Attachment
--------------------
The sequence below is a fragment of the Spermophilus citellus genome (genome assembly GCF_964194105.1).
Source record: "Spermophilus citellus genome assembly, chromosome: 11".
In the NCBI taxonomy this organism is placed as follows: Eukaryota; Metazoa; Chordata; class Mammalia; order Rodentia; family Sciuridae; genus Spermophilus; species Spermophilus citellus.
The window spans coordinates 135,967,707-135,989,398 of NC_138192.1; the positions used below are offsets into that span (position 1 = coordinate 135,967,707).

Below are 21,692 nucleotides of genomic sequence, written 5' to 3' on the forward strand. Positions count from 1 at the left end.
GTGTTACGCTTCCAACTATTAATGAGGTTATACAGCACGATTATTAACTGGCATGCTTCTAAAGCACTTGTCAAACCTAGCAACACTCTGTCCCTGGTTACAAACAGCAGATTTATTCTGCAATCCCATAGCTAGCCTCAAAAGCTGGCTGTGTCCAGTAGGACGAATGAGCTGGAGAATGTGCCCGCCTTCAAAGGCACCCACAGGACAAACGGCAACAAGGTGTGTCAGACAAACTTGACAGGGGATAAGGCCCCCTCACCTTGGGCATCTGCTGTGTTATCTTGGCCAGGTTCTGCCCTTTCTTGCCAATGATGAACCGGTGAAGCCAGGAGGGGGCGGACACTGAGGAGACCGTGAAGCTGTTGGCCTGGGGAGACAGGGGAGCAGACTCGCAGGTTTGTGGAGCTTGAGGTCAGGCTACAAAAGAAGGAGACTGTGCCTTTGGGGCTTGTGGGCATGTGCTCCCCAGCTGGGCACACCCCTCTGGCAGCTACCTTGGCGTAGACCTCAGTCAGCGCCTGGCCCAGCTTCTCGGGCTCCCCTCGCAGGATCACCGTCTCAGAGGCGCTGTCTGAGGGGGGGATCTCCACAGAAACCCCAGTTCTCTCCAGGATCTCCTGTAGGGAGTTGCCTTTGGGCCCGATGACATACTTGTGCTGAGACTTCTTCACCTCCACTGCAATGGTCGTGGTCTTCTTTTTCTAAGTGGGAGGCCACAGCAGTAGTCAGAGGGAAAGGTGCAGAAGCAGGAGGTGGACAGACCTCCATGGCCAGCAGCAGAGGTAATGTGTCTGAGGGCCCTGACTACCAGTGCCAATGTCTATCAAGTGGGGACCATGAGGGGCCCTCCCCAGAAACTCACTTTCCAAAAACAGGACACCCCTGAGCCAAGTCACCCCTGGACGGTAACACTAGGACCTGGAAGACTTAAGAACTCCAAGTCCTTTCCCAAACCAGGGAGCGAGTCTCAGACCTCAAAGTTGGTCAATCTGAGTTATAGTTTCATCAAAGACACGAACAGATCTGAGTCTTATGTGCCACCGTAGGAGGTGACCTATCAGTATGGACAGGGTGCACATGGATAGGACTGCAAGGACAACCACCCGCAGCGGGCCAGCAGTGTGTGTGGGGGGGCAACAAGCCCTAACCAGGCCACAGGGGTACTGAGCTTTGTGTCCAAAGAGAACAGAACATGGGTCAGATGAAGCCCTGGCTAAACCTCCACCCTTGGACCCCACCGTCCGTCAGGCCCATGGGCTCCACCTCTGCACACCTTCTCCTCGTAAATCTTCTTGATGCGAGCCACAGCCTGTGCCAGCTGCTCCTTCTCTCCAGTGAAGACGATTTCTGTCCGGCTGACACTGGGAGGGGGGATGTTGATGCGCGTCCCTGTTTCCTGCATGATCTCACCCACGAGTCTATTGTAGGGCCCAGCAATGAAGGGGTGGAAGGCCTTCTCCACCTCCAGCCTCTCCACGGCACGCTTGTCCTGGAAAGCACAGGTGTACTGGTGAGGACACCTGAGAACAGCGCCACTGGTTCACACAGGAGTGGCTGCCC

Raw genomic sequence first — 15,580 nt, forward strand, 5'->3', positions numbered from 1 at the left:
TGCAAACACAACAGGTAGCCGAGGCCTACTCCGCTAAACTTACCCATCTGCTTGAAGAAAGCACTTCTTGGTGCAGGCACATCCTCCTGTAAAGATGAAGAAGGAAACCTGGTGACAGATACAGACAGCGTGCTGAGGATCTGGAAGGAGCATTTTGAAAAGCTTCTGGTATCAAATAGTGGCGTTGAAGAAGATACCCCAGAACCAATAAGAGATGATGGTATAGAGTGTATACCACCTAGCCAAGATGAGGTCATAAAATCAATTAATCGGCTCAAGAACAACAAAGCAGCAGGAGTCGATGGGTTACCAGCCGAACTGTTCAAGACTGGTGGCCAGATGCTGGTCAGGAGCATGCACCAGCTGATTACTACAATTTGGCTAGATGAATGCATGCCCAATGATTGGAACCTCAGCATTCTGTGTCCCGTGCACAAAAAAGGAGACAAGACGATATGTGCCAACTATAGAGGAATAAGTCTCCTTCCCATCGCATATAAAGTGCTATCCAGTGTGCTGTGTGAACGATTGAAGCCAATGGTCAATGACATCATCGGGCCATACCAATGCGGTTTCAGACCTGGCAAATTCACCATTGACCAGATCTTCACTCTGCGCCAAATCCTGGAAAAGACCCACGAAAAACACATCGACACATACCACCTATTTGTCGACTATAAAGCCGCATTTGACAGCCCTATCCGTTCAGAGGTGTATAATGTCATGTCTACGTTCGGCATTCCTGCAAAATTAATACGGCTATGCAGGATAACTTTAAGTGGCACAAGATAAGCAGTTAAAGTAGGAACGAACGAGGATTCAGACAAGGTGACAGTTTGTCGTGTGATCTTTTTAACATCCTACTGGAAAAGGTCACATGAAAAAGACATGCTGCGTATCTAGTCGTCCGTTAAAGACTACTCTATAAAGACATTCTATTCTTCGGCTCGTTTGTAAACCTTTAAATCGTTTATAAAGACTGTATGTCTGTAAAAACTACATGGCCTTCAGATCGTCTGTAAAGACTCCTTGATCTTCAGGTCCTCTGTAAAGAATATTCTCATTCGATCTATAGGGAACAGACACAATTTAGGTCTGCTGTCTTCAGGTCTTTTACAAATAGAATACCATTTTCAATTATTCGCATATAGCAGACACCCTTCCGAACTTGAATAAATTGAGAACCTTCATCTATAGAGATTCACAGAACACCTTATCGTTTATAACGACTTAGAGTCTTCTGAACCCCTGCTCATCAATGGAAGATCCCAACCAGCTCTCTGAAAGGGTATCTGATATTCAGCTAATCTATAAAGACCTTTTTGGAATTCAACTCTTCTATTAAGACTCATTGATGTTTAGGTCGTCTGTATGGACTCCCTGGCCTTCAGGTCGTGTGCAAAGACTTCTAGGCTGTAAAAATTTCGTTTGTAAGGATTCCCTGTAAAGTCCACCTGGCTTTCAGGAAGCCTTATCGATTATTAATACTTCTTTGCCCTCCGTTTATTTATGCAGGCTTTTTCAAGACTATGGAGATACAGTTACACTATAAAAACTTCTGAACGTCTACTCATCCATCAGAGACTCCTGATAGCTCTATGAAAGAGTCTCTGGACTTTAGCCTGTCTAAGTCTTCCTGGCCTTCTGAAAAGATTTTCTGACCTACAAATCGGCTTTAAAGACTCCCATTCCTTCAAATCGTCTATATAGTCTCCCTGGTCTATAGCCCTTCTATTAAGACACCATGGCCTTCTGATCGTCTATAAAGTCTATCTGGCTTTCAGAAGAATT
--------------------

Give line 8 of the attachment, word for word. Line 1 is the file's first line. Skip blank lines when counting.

TGCAAACACAACAGGTAGCCGAGGCCTACTCCGCTAAACTTACCCATCTGCTTGAAGAAAGCACTTCTTGGTGCAGGCACATCCTCCTGTAAAGATGAAGAAGGAAACCTGGTGACAGATACAGACAGCGTGCTGAGGATCTGGAAGGAGCATTTTGAAAAGCTTCTGGTATCAAATAGTGGCGTTGAAGAAGATACCCCAGAACCAATAAGAGATGATGGTATAGAGTGTATACCACCTAGCCAAGATGAGGTCATAAAATCAATTAATCGGCTCAAGAACAACAAAGCAGCAGGAGTCGATGGGTTACCAGCCGAACTGTTCAAGACTGGTGGCCAGATGCTGGTCAGGAGCATGCACCAGCTGATTACTACAATTTGGCTAGATGAATGCATGCCCAATGATTGGAACCTCAGCATTCTGTGTCCCGTGCACAAAAAAGGAGACAAGACGATATGTGCCAACTATAGAGGAATAAGTCTCCTTCCCATCGCATATAAAGTGCTATCCAGTGTGCTGTGTGAACGATTGAAGCCAATGGTCAATGACATCATCGGGCCATACCAATGCGGTTTCAGACCTGGCAAATTCACCATTGACCAGATCTTCACTCTGCGCCAAATCCTGGAAAAGACCCACGAAAAACACATCGACACATACCACCTATTTGTCGACTATAAAGCCGCATTTGACAGCCCTATCCGTTCAGAGGTGTATAATGTCATGTCTACGTTCGGCATTCCTGCAAAATTAATACGGCTATGCAGGATAACTTTAAGTGGCACAAGATAAGCAGTTAAAGTAGGAACGAACGAGGATTCAGACAAGGTGACAGTTTGTCGTGTGATCTTTTTAACATCCTACTGGAAAAGGTCACATGAAAAAGACATGCTGCGTATCTAGTCGTCCGTTAAAGACTACTCTATAAAGACATTCTATTCTTCGGCTCGTTTGTAAACCTTTAAATCGTTTATAAAGACTGTATGTCTGTAAAAACTACATGGCCTTCAGATCGTCTGTAAAGACTCCTTGATCTTCAGGTCCTCTGTAAAGAATATTCTCATTCGATCTATAGGGAACAGACACAATTTAGGTCTGCTGTCTTCAGGTCTTTTACAAATAGAATACCATTTTCAATTATTCGCATATAGCAGACACCCTTCCGAACTTGAATAAATTGAGAACCTTCATCTATAGAGATTCACAGAACACCTTATCGTTTATAACGACTTAGAGTCTTCTGAACCCCTGCTCATCAATGGAAGATCCCAACCAGCTCTCTGAAAGGGTATCTGATATTCAGCTAATCTATAAAGACCTTTTTGGAATTCAACTCTTCTATTAAGACTCATTGATGTTTAGGTCGTCTGTATGGACTCCCTGGCCTTCAGGTCGTGTGCAAAGACTTCTAGGCTGTAAAAATTTCGTTTGTAAGGATTCCCTGTAAAGTCCACCTGGCTTTCAGGAAGCCTTATCGATTATTAATACTTCTTTGCCCTCCGTTTATTTATGCAGGCTTTTTCAAGACTATGGAGATACAGTTACACTATAAAAACTTCTGAACGTCTACTCATCCATCAGAGACTCCTGATAGCTCTATGAAAGAGTCTCTGGACTTTAGCCTGTCTAAGTCTTCCTGGCCTTCTGAAAAGATTTTCTGACCTACAAATCGGCTTTAAAGACTCCCATTCCTTCAAATCGTCTATATAGTCTCCCTGGTCTATAGCCCTTCTATTAAGACACCATGGCCTTCTGATCGTCTATAAAGTCTATCTGGCTTTCAGAAGAATT